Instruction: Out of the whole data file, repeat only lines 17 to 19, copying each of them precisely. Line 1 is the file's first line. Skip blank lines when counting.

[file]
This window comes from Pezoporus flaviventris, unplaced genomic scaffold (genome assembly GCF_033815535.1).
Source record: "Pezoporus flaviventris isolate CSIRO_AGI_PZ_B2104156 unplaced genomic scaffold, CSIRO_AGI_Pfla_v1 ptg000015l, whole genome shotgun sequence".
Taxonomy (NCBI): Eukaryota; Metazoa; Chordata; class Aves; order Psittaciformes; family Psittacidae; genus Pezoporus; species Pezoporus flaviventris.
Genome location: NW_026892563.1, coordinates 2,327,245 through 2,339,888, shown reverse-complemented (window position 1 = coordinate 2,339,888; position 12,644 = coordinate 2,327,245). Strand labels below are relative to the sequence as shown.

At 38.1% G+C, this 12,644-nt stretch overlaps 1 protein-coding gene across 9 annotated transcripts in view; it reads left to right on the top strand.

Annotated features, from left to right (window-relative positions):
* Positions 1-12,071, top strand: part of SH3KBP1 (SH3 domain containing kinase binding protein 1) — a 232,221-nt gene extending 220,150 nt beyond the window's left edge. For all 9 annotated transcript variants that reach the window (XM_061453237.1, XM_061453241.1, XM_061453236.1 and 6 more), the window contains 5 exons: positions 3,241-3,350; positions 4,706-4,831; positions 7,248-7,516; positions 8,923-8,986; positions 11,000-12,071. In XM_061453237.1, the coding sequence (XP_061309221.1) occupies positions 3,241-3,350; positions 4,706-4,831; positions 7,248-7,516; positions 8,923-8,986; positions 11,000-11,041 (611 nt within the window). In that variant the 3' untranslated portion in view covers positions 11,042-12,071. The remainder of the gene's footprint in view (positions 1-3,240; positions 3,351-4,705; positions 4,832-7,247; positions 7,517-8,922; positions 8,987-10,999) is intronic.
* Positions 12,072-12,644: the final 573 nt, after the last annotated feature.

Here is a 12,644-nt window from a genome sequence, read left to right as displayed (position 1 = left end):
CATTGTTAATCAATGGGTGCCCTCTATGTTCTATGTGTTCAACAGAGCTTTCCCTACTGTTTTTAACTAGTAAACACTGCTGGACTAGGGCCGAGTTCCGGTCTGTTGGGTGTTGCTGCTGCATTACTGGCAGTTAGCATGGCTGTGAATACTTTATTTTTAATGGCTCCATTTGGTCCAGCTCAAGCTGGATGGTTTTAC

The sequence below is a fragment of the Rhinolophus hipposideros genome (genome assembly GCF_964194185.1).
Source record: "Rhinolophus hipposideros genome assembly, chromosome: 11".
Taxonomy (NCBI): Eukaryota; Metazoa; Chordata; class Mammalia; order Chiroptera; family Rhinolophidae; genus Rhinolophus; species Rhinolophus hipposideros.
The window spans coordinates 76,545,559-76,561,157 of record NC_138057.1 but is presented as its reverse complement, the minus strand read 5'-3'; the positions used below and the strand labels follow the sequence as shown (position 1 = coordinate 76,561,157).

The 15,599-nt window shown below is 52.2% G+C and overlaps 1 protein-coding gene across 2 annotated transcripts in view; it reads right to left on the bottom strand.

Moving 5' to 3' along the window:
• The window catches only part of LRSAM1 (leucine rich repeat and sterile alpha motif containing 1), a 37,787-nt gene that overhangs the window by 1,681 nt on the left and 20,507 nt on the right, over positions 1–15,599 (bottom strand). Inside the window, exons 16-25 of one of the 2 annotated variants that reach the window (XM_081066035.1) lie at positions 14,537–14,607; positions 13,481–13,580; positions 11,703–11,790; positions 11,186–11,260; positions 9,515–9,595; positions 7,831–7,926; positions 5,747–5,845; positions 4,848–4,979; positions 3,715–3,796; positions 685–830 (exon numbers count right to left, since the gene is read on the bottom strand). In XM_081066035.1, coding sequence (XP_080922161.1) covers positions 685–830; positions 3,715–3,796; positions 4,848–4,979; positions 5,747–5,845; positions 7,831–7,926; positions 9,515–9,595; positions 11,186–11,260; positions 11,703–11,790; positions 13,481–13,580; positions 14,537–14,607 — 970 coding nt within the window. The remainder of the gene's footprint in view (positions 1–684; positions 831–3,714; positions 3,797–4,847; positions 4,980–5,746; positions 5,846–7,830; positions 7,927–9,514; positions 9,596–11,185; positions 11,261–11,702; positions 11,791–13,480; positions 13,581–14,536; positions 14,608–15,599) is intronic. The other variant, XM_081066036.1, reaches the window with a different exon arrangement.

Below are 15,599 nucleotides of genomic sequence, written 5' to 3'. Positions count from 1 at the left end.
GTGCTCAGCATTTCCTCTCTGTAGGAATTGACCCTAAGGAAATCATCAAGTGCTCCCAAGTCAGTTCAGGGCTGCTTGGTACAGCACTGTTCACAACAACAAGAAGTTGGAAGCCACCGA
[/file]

• The window catches only part of LRSAM1 (leucine rich repeat and sterile alpha motif containing 1), a 37,787-nt gene that overhangs the window by 1,681 nt on the left and 20,507 nt on the right, over positions 1–15,599 (bottom strand). Inside the window, exons 16-25 of one of the 2 annotated variants that reach the window (XM_081066035.1) lie at positions 14,537–14,607; positions 13,481–13,580; positions 11,703–11,790; positions 11,186–11,260; positions 9,515–9,595; positions 7,831–7,926; positions 5,747–5,845; positions 4,848–4,979; positions 3,715–3,796; positions 685–830 (exon numbers count right to left, since the gene is read on the bottom strand). In XM_081066035.1, coding sequence (XP_080922161.1) covers positions 685–830; positions 3,715–3,796; positions 4,848–4,979; positions 5,747–5,845; positions 7,831–7,926; positions 9,515–9,595; positions 11,186–11,260; positions 11,703–11,790; positions 13,481–13,580; positions 14,537–14,607 — 970 coding nt within the window. The remainder of the gene's footprint in view (positions 1–684; positions 831–3,714; positions 3,797–4,847; positions 4,980–5,746; positions 5,846–7,830; positions 7,927–9,514; positions 9,596–11,185; positions 11,261–11,702; positions 11,791–13,480; positions 13,581–14,536; positions 14,608–15,599) is intronic. The other variant, XM_081066036.1, reaches the window with a different exon arrangement.

Below are 15,599 nucleotides of genomic sequence, written 5' to 3'. Positions count from 1 at the left end.
GTGCTCAGCATTTCCTCTCTGTAGGAATTGACCCTAAGGAAATCATCAAGTGCTCCCAAGTCAGTTCAGGGCTGCTTGGTACAGCACTGTTCACAACAACAAGAAGTTGGAAGCCACCGA